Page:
Witt lets students pick 'appropriate attire'

Last updated 05:00 22/03/2014
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Witt staff Terehia Newton, Danny Hall and Tracey White show off the graduation regalia options.

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Don the time-honoured graduation regalia or slap on a pair of jeans - Witt graduands can now choose to dress up or down for their capping ceremony.

About 140 of its graduands for the May ceremony have the option of wearing a black graduation gown, or a korowai, or come dressed in "appropriate attire".

Traditionally, both degree and diploma graduands were required to wear a black gown while smart daytime attire applied to its certificate recipients.

But Witt's council ruled at its Wednesday meeting that graduands could choose to graduate in an attire they were most comfortable in.

Witt's Maori head Tengaruru Wineera said its Maori students preferred to graduate wearing their korowai.

"A lot of them don't want to wear the black gowns," Mr Wineera said. "They would rather wear their traditional or contemporary korowai."

The cost of hiring a gown had put some students off from attending the ceremony, he said.

"They have to front up $70 so they say just send it [the qualifications] in the mail," Mr Wineera said.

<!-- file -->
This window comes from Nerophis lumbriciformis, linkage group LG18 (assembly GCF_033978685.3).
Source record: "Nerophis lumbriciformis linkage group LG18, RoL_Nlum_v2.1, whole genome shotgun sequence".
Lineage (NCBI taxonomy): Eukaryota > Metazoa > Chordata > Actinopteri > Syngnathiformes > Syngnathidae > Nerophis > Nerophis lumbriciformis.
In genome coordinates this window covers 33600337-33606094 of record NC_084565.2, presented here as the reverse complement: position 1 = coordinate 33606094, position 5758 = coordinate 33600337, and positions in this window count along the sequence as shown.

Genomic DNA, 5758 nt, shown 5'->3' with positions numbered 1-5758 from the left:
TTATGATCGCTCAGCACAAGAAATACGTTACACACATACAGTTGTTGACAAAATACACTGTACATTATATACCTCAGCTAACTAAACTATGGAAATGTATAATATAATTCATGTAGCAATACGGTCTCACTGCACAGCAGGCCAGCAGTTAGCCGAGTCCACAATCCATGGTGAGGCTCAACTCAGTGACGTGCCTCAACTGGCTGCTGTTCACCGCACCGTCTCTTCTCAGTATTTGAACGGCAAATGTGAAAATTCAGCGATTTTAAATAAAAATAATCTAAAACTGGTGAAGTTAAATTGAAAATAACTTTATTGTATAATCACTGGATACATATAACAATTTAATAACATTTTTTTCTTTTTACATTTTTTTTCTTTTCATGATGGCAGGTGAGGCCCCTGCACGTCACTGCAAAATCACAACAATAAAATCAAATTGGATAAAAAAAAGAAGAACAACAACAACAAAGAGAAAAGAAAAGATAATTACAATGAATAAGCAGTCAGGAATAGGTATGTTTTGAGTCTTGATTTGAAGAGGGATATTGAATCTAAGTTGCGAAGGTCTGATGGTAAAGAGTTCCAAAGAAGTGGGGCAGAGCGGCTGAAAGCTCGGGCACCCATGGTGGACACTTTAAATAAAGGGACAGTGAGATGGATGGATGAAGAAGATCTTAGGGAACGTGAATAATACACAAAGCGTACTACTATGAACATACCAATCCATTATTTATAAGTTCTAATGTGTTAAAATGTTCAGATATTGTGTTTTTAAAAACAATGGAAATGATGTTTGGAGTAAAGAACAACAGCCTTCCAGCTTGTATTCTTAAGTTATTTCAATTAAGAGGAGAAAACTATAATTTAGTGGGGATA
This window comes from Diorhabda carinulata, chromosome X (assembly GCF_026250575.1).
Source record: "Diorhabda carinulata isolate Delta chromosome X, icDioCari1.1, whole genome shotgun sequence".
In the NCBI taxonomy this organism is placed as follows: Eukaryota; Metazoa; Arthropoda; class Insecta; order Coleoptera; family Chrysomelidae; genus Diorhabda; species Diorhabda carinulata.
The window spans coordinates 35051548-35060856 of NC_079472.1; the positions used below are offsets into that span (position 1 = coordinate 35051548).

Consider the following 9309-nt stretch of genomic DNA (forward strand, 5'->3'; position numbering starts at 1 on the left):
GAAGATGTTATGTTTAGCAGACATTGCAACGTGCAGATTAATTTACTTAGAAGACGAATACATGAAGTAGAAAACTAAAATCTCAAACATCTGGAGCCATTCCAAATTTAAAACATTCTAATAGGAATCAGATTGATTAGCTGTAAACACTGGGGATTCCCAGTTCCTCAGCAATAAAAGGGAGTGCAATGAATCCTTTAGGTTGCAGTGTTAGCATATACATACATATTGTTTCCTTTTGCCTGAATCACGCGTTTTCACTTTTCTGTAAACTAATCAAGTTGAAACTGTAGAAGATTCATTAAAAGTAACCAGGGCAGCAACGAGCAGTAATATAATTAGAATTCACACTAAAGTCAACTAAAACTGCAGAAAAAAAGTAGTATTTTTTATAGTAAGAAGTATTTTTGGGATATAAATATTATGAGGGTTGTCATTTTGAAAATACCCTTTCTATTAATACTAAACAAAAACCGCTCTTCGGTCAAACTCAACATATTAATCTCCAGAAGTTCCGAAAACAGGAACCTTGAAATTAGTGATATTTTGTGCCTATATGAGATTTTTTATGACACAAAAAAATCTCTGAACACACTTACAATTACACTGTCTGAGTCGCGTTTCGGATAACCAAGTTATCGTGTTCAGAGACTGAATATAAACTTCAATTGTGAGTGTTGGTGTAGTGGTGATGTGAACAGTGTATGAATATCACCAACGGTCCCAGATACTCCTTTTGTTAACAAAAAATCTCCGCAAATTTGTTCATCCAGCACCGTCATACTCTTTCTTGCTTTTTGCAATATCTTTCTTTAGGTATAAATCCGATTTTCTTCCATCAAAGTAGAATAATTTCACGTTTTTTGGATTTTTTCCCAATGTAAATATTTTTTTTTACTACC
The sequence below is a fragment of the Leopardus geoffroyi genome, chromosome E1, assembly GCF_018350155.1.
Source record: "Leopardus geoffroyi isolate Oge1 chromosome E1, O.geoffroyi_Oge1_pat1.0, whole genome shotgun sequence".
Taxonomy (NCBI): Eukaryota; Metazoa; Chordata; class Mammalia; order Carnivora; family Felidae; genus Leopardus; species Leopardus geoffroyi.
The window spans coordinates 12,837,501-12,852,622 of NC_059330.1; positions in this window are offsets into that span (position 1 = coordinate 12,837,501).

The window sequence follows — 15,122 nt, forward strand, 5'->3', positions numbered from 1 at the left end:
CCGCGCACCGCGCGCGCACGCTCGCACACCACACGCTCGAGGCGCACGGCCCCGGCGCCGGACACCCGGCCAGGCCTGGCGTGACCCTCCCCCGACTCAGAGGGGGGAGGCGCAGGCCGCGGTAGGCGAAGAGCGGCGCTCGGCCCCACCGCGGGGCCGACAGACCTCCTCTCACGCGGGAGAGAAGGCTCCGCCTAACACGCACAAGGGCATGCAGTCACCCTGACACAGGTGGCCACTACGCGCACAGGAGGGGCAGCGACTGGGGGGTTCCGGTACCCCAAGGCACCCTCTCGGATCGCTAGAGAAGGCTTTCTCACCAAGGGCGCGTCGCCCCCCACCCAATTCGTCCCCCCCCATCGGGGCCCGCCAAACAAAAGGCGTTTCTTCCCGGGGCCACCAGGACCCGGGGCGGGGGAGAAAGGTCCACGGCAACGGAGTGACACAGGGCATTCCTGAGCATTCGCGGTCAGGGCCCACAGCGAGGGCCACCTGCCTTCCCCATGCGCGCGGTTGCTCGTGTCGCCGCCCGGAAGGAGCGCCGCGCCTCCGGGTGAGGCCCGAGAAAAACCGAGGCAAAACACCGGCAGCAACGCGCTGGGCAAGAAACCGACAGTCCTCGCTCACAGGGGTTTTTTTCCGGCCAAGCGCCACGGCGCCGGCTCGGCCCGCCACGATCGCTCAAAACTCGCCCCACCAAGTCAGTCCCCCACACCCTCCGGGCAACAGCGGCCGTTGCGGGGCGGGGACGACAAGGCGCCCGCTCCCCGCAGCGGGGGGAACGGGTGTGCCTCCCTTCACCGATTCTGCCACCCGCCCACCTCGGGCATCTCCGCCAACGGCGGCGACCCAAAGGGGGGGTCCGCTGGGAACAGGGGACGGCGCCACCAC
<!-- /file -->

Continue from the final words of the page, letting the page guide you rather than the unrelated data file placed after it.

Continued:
Chairwoman Mary Bourke asked for some light to be thrown at the issue surrounding graduation regalias. "Does the sky fall in and we'd be all struck by a bolt of lightning if we don't wear a black gown for graduation?" she asked.

Ms Bourke said it was not about "what frock one wears" but equipping students with the right skills for employment.

TEC investment manager Axel Laurs, who sat in on the meeting, said wearing the graduation regalia was a "great old medieval tradition".

"I guess the whole thing is about choice. I don't think it should be a compulsion issue."

However, council member Malcolm Inglis was concerned students would show up in jeans and jandals on their graduation day.

"I want to know the boundaries around what attire we would expect."

Graduand Sharyn Smart said she would be donning the full regalia for her ceremony in May as the event was a very formal affair.

Creative arts student Vallance Wrathall welcomed the policy: "It means I can wear a korowai and also won't have to spend money to hire a gown."

Hospitality student Charlotte Maxwell said also she preferred the korowai as it represented her Maori roots.

Accounting student Gavinder Grewal has another five years to go before graduating but said she would be donning the full regalia. "It makes the ceremony more official and it [the gown] looks good," she said.

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- Taranaki Daily News

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